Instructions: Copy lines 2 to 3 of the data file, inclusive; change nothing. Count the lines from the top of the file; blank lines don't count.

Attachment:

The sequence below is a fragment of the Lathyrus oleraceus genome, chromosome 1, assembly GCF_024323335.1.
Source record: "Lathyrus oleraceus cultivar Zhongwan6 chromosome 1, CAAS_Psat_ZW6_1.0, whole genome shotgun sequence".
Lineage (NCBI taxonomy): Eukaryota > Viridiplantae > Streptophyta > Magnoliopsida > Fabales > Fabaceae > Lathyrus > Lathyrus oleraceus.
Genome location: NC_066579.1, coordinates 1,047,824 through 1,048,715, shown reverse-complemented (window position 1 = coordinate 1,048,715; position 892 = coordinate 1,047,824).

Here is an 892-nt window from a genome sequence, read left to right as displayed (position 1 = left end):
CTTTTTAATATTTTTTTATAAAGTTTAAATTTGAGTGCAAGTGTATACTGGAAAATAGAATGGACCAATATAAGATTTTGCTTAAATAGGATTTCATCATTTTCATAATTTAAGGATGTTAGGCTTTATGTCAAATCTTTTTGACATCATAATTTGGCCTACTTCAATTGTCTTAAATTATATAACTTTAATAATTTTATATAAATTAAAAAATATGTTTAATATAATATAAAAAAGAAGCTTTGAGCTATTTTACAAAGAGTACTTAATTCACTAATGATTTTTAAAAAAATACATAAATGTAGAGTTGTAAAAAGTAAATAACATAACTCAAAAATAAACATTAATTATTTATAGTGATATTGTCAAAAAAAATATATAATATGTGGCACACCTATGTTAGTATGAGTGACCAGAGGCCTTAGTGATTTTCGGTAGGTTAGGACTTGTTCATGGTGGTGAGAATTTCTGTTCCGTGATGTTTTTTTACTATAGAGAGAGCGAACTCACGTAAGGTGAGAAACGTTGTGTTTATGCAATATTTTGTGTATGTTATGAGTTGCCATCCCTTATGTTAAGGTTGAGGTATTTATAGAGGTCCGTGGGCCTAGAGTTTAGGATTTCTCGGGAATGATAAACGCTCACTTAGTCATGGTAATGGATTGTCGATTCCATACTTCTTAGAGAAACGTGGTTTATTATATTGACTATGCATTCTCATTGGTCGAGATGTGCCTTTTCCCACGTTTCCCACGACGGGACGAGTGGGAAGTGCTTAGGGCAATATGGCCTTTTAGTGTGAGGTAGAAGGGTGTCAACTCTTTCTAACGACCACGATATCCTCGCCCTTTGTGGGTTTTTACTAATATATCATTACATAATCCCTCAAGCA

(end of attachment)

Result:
Source record: "Lathyrus oleraceus cultivar Zhongwan6 chromosome 1, CAAS_Psat_ZW6_1.0, whole genome shotgun sequence".
Lineage (NCBI taxonomy): Eukaryota > Viridiplantae > Streptophyta > Magnoliopsida > Fabales > Fabaceae > Lathyrus > Lathyrus oleraceus.